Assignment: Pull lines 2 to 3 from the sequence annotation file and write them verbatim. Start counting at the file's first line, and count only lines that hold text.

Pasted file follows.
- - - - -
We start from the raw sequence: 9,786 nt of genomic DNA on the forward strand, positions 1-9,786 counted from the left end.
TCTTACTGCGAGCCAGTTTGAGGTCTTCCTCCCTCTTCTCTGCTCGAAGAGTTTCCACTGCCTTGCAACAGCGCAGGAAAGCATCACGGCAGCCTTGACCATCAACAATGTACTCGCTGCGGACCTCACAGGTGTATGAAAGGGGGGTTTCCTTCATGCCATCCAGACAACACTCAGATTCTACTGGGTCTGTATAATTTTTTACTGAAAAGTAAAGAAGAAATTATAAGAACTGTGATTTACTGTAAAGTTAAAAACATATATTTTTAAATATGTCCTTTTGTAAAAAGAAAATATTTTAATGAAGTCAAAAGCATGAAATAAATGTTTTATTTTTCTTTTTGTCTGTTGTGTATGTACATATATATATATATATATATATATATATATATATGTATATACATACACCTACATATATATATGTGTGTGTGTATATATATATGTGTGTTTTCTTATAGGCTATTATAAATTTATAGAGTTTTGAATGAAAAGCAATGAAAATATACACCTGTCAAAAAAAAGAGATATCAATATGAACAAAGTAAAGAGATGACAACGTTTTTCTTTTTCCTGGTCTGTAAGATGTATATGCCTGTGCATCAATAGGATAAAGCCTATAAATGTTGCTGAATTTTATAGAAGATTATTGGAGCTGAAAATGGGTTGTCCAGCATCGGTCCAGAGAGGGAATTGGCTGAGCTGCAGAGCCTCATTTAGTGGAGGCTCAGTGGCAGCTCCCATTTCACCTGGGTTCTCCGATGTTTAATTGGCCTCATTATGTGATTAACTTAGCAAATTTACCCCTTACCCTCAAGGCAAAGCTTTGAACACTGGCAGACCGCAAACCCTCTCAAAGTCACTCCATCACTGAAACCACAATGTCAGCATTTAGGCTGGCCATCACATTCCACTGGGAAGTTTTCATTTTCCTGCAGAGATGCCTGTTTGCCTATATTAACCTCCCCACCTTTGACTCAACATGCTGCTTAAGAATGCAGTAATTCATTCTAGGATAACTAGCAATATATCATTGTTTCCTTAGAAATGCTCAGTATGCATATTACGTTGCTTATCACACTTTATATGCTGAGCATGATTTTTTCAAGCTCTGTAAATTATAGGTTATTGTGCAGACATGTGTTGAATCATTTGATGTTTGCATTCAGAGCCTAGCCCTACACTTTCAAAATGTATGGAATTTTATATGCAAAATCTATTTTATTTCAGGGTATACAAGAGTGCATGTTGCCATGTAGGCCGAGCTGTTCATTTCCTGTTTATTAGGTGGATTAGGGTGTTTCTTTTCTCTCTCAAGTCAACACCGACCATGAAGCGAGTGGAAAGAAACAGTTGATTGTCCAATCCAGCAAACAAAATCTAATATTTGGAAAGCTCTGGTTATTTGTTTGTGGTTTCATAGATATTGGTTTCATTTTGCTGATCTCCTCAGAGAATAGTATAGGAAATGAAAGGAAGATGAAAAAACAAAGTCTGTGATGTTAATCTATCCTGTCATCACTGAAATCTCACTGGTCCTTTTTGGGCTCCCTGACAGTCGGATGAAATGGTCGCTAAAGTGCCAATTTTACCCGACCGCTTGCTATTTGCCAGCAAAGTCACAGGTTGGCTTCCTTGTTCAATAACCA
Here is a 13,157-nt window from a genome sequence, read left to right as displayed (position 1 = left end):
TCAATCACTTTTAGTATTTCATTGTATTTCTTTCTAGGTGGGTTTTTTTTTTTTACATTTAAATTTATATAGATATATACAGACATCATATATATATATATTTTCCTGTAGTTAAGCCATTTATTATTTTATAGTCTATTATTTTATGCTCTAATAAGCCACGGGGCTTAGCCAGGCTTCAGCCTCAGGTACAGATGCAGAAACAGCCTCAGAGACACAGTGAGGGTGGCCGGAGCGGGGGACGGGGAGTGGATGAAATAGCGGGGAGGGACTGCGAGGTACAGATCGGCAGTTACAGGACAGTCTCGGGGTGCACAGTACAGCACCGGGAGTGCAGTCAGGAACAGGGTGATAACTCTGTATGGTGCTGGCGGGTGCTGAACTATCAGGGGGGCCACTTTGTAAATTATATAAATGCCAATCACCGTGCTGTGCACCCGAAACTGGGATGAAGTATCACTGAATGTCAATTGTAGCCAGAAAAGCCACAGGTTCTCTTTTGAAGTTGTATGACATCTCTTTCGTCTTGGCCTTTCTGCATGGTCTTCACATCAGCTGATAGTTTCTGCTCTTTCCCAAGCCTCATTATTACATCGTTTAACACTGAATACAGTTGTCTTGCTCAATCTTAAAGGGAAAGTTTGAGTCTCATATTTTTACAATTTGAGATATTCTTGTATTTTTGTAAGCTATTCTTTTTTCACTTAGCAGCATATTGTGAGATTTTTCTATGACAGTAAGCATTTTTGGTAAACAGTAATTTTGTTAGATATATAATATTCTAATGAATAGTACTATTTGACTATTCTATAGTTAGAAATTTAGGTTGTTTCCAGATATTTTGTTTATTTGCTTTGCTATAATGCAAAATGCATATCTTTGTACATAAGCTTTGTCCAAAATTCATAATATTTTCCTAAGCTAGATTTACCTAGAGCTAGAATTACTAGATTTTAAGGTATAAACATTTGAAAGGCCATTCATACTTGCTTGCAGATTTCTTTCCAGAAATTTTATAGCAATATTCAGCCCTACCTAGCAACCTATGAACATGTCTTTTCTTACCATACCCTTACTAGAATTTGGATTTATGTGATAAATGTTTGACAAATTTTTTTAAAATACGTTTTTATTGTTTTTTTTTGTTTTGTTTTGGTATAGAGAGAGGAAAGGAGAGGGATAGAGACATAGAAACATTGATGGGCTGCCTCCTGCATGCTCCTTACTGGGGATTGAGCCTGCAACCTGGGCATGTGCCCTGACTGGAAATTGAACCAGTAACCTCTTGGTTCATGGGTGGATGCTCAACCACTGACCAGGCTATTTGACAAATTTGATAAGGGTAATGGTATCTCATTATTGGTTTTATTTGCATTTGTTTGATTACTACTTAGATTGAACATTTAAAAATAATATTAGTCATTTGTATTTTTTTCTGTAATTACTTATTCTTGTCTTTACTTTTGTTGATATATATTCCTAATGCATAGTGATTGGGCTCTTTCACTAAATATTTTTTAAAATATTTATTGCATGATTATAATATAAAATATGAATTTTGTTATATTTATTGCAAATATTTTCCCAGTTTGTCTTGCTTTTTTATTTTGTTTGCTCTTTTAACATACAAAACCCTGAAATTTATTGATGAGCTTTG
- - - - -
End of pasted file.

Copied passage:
TCTTACTGCGAGCCAGTTTGAGGTCTTCCTCCCTCTTCTCTGCTCGAAGAGTTTCCACTGCCTTGCAACAGCGCAGGAAAGCATCACGGCAGCCTTGACCATCAACAATGTACTCGCTGCGGACCTCACAGGTGTATGAAAGGGGGGTTTCCTTCATGCCATCCAGACAACACTCAGATTCTACTGGGTCTGTATAATTTTTTACTGAAAAGTAAAGAAGAAATTATAAGAACTGTGATTTACTGTAAAGTTAAAAACATATATTTTTAAATATGTCCTTTTGTAAAAAGAAAATATTTTAATGAAGTCAAAAGCATGAAATAAATGTTTTATTTTTCTTTTTGTCTGTTGTGTATGTACATATATATATATATATATATATATATATATATATGTATATACATACACCTACATATATATATGTGTGTGTGTATATATATATGTGTGTTTTCTTATAGGCTATTATAAATTTATAGAGTTTTGAATGAAAAGCAATGAAAATATACACCTGTCAAAAAAAAGAGATATCAATATGAACAAAGTAAAGAGATGACAACGTTTTTCTTTTTCCTGGTCTGTAAGATGTATATGCCTGTGCATCAATAGGATAAAGCCTATAAATGTTGCTGAATTTTATAGAAGATTATTGGAGCTGAAAATGGGTTGTCCAGCATCGGTCCAGAGAGGGAATTGGCTGAGCTGCAGAGCCTCATTTAGTGGAGGCTCAGTGGCAGCTCCCATTTCACCTGGGTTCTCCGATGTTTAATTGGCCTCATTATGTGATTAACTTAGCAAATTTACCCCTTACCCTCAAGGCAAAGCTTTGAACACTGGCAGACCGCAAACCCTCTCAAAGTCACTCCATCACTGAAACCACAATGTCAGCATTTAGGCTGGCCATCACATTCCACTGGGAAGTTTTCATTTTCCTGCAGAGATGCCTGTTTGCCTATATTAACCTCCCCACCTTTGACTCAACATGCTGCTTAAGAATGCAGTAATTCATTCTAGGATAACTAGCAATATATCATTGTTTCCTTAGAAATGCTCAGTATGCATATTACGTTGCTTATCACACTTTATATGCTGAGCATGATTTTTTCAAGCTCTGTAAATTATAGGTTATTGTGCAGACATGTGTTGAATCATTTGATGTTTGCATTCAGAGCCTAGCCCTACACTTTCAAAATGTATGGAATTTTATATGCAAAATCTATTTTATTTCAGGGTATACAAGAGTGCATGTTGCCATGTAGGCCGAGCTGTTCATTTCCTGTTTATTAGGTGGATTAGGGTGTTTCTTTTCTCTCTCAAGTCAACACCGACCATGAAGCGAGTGGAAAGAAACAGTTGATTGTCCAATCCAGCAAACAAAATCTAATATTTGGAAAGCTCTGGTTATTTGTTTGTGGTTTCATAGATATTGGTTTCATTTTGCTGATCTCCTCAGAGAATAGTATAGGAAATGAAAGGAAGATGAAAAAACAAAGTCTGTGATGTTAATCTATCCTGTCATCACTGAAATCTCACTGGTCCTTTTTGGGCTCCCTGACAGTCGGATGAAATGGTCGCTAAAGTGCCAATTTTACCCGACCGCTTGCTATTTGCCAGCAAAGTCACAGGTTGGCTTCCTTGTTCAATAACCA
Here is a 13,157-nt window from a genome sequence, read left to right as displayed (position 1 = left end):